Off to see the Chèvrerie

Goat cheese in France is an art, the beautiful and delicate little white rounds of subtle nuttiness that tastes like a creamy cloud when eaten with a crisp Provencal rose wine. We, myself and 5 lovely American ladies, ventured out to the countryside to see art and magic of che in the making. We were off to see the chèvrerie! (Translation: goat cheese farm!)

We set off from Aix in the morning, heading out to the nearby village of Trets to the small farm teaming with hundreds of goats. The specific breed of goat is called rove and the cheese making as it has been done for centuries. We observed the milking process, where the goats were systematically herded into a pen to be mechanically milked and fed simultaneously. Next, we went out to see the goats in the pasture. There we witnessed quite an exhilerating site- two big, male goats with enormous horns were furiously fighting one another by rearing on their hind legs and slamming head on into eachother. They must have continued the head-bang eachother for 30 minutes while we strolled around the pasture area. I guess goats don’t get headaches!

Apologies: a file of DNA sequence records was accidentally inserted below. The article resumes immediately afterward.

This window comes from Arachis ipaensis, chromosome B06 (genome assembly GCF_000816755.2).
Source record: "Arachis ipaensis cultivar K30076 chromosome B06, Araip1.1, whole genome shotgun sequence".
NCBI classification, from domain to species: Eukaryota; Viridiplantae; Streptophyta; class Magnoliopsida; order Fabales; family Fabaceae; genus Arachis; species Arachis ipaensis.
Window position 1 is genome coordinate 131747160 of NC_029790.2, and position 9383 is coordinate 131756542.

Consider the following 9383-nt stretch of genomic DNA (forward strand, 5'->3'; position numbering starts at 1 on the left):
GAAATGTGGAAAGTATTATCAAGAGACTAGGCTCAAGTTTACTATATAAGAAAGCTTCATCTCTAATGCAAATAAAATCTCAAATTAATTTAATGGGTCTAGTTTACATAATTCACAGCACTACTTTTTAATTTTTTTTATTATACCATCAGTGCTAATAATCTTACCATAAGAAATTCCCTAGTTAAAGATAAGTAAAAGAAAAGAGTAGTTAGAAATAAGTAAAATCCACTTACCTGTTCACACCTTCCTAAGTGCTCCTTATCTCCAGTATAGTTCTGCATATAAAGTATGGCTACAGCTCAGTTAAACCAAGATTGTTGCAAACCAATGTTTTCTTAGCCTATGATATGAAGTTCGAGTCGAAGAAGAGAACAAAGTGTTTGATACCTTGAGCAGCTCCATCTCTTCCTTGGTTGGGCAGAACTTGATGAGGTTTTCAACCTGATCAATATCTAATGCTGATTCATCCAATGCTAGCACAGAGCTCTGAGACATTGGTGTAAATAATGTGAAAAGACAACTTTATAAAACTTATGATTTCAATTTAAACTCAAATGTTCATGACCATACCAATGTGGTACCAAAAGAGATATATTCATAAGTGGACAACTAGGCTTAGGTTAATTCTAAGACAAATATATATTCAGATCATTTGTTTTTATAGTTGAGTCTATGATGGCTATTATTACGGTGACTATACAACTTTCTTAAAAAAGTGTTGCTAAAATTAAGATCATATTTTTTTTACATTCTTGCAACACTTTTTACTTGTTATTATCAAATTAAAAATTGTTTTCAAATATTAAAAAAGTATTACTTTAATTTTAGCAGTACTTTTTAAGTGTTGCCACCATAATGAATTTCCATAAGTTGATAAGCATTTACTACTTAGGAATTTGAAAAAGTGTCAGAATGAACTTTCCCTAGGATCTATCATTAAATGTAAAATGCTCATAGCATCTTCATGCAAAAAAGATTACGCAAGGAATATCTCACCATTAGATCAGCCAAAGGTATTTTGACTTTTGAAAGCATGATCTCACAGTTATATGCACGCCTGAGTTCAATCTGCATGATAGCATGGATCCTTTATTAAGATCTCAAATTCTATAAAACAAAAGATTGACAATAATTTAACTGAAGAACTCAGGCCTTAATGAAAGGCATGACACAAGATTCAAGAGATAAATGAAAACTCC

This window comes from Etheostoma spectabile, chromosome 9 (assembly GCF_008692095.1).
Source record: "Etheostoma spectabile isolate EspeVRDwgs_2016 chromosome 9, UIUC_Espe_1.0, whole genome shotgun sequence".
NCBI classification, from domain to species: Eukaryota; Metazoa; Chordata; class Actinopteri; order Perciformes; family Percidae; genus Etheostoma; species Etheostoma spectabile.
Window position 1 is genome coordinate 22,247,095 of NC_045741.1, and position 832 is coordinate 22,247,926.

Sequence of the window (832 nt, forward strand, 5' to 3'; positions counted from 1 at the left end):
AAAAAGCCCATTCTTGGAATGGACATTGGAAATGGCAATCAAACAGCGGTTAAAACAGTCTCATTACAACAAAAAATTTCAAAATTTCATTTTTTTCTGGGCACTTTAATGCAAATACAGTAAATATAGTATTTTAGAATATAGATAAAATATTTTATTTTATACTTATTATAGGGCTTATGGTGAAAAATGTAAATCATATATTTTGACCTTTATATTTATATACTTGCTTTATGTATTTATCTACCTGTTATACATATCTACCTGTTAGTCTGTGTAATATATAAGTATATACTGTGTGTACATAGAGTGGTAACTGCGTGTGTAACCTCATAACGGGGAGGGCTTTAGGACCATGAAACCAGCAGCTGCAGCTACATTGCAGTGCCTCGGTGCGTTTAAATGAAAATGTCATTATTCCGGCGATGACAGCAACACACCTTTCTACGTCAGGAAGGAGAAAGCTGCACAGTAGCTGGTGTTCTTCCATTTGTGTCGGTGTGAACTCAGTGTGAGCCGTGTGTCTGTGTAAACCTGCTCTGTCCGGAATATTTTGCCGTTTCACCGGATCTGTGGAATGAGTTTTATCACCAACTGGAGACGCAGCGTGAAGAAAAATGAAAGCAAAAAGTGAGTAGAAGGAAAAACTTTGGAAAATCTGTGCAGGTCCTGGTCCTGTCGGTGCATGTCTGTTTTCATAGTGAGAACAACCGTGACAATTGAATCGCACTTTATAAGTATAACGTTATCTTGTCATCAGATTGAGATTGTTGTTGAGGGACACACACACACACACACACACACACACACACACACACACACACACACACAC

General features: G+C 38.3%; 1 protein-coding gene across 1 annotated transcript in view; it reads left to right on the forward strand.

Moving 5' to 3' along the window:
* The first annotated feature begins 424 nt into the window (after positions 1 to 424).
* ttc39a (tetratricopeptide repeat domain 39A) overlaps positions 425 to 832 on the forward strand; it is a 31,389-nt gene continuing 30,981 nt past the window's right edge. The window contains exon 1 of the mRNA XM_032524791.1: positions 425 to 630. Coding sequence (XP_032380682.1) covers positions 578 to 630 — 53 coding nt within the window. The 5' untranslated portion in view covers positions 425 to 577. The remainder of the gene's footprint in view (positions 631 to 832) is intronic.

We went back inside to view the cheese molds and the fresh rounds of new, non-pasturized goat cheese. We were surrounded by hundreds of shiny, hand-size circles and it was looking all too tempting and mouthwatering. Finally, we got to go and taste the finished product! The cheese was delicious in its various stages of the aging process. We tried fresh cheese less than 24 hours old, then worked our way up to 1 month old, 3 month old, and 5 month old. The older the cheese, the more shriveled it becomes from loss of moisture and the flavor and aroma intensifies to the extreme. Mold begins to form on the 5 month old cheeses. Personally, I prefer the milder tasting and creamy fresh chèvre to the stinky cheese!

The trip to the chèvrerie was definitely an interesting and satisfying (says our stomachs) excursion into the world of artisan cheese making in Provence. And at this chèvrerie, it seemed as if pasteurization had, thankfully, never happened at all!